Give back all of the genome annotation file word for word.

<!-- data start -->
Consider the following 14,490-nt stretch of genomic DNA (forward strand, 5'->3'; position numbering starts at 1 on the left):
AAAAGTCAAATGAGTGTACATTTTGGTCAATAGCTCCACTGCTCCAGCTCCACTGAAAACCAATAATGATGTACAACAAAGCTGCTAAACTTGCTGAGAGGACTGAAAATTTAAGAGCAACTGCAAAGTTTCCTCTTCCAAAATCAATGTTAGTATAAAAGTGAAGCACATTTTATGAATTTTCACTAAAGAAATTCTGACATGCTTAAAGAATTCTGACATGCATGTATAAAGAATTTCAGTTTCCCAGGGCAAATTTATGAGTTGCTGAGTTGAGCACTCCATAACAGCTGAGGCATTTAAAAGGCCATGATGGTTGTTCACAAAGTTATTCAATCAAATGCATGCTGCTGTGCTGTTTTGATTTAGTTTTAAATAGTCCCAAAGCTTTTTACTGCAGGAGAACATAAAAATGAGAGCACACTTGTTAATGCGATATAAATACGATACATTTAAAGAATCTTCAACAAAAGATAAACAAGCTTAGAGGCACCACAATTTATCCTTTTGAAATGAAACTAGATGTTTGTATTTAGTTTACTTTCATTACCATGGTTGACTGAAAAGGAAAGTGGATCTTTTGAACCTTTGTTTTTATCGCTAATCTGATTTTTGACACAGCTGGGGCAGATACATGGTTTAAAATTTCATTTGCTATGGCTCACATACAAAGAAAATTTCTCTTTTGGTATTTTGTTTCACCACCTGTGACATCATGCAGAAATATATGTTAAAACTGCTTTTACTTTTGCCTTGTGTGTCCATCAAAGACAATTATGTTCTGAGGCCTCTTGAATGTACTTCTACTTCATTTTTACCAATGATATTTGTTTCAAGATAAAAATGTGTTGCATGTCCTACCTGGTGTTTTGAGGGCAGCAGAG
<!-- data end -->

Consider the following 14,490-nt stretch of genomic DNA (forward strand, 5'->3'; position numbering starts at 1 on the left):
AAAAGTCAAATGAGTGTACATTTTGGTCAATAGCTCCACTGCTCCAGCTCCACTGAAAACCAATAATGATGTACAACAAAGCTGCTAAACTTGCTGAGAGGACTGAAAATTTAAGAGCAACTGCAAAGTTTCCTCTTCCAAAATCAATGTTAGTATAAAAGTGAAGCACATTTTATGAATTTTCACTAAAGAAATTCTGACATGCTTAAAGAATTCTGACATGCATGTATAAAGAATTTCAGTTTCCCAGGGCAAATTTATGAGTTGCTGAGTTGAGCACTCCATAACAGCTGAGGCATTTAAAAGGCCATGATGGTTGTTCACAAAGTTATTCAATCAAATGCATGCTGCTGTGCTGTTTTGATTTAGTTTTAAATAGTCCCAAAGCTTTTTACTGCAGGAGAACATAAAAATGAGAGCACACTTGTTAATGCGATATAAATACGATACATTTAAAGAATCTTCAACAAAAGATAAACAAGCTTAGAGGCACCACAATTTATCCTTTTGAAATGAAACTAGATGTTTGTATTTAGTTTACTTTCATTACCATGGTTGACTGAAAAGGAAAGTGGATCTTTTGAACCTTTGTTTTTATCGCTAATCTGATTTTTGACACAGCTGGGGCAGATACATGGTTTAAAATTTCATTTGCTATGGCTCACATACAAAGAAAATTTCTCTTTTGGTATTTTGTTTCACCACCTGTGACATCATGCAGAAATATATGTTAAAACTGCTTTTACTTTTGCCTTGTGTGTCCATCAAAGACAATTATGTTCTGAGGCCTCTTGAATGTACTTCTACTTCATTTTTACCAATGATATTTGTTTCAAGATAAAAATGTGTTGCATGTCCTACCTGGTGTTTTGAGGGCAGCAGAG